For each of us, when we approach the things of God we need to be open to what God wants of us and we need to be taught by God, through His Church, through Holy Tradition and through the Scriptures, as we listen to what He wants us to know. We all tend to have received ideas and sometimes we need quietly to give them up. If for example we have had understandings and experiences in heterodox churches before becoming Orthodox this can be a struggle because we may simply assume things in a certain way and not even know we have made that assumption. If we have had the fortunate experience of growing up as Orthodox we still may find that we are making wrong assumptions perhaps because some things were never fully explained to us or we stick with some simplistic interpretations we may have been given as a young child. The challenge then is to read and study as much as we can. We need to seek to grow as much as possible, and we need constantly to turn back to God in order to achieve this.
God will deal with us as we are within our own ability to handle ideas and situations. From the Gospel accounts we see Christ teaching the Twelve with more detail and explanation than He gives to other people. This is to be expected; nobody can deal with everything all at once.. In much the same way He expects different forms of service from each of us and uses different abilities in us all.
St Gregory the Theologian points out that no one is pre-selected for salvation or damnation, because we are all given free choice. He says: “Now I concede that some men have more natural aptitude than other but I maintain that mere natural aptitude is not enough to bring men to perfection… It is deliberate choice that effects this. When you hear the words: ’to whom much is given [will much be expected]’ you must add: ’it is given to those who are called and who respond to the call’”.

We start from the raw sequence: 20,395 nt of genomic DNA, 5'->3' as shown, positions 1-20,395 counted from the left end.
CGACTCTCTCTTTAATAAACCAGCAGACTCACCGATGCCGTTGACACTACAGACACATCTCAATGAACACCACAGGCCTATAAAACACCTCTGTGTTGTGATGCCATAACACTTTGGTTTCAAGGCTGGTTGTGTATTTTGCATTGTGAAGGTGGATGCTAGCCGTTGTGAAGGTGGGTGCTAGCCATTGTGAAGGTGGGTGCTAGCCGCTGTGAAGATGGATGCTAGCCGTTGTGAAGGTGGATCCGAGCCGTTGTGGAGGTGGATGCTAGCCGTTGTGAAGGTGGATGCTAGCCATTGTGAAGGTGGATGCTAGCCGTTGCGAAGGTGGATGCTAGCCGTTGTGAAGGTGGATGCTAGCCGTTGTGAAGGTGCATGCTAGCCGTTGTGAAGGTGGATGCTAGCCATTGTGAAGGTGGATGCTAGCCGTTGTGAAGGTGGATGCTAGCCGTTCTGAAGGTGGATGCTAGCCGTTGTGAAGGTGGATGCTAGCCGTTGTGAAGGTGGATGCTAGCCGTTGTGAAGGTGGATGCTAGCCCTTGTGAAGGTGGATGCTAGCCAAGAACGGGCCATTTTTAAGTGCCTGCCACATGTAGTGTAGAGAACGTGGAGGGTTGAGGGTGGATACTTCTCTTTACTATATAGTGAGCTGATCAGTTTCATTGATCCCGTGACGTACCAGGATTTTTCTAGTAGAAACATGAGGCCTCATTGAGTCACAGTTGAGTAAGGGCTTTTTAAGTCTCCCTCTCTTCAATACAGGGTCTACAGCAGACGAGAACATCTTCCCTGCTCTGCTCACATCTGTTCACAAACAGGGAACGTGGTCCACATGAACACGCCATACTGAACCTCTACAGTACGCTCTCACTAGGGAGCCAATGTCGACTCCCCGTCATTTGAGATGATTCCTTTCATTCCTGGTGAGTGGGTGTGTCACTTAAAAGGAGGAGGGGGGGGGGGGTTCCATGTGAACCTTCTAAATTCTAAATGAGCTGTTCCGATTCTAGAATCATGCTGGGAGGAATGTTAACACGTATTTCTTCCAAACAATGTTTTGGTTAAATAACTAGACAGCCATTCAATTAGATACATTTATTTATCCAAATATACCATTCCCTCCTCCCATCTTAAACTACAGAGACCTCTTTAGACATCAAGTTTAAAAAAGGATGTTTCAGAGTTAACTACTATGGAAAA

Such is the call and the challenge that Christ brings to each of us. God is active in our lives even though we ourselves are still in a state of imperfection. We see in the lives of the saints and apostles errors that were corrected by Christ who called and worked with them notwithstanding all their imperfections. We see change and growth in this process. What truly marks the saints’ lives is a striving to do the will of God. We too can listen and take instruction from the Lord. As the Book of Proverbs says in Chapter 12 v 15: “The way of a fool seems right to him, but a wise man listens to advice”. The best advice is from God Himself of course.
Now if we hear a call and if we are prepared to obey that call, great things can happen to each of us. The Apostles were the first to hear the wonderful news of the Kingdom of Heaven. We have heard and (more or less) obeyed also. Our Apostle reading today was from the first letter of St Paul to the Corinthians. This letter is a delightful collection of greetings and mentions a number of people. It is a letter from a friend to friends. Like the Apostles these were ordinary people who answered the call of God and went on to do amazing things. Let us do likewise. We stand in that Tradition as part of the same Church. As St Paul put it “BRETHREN, be watchful, stand firm in your faith”.
I close with the final words of St. Paul from the reading from the Epistle today. To quote St Paul again:
“The grace of the Lord Jesus be with you. My love be with you all in Christ Jesus. Amen. “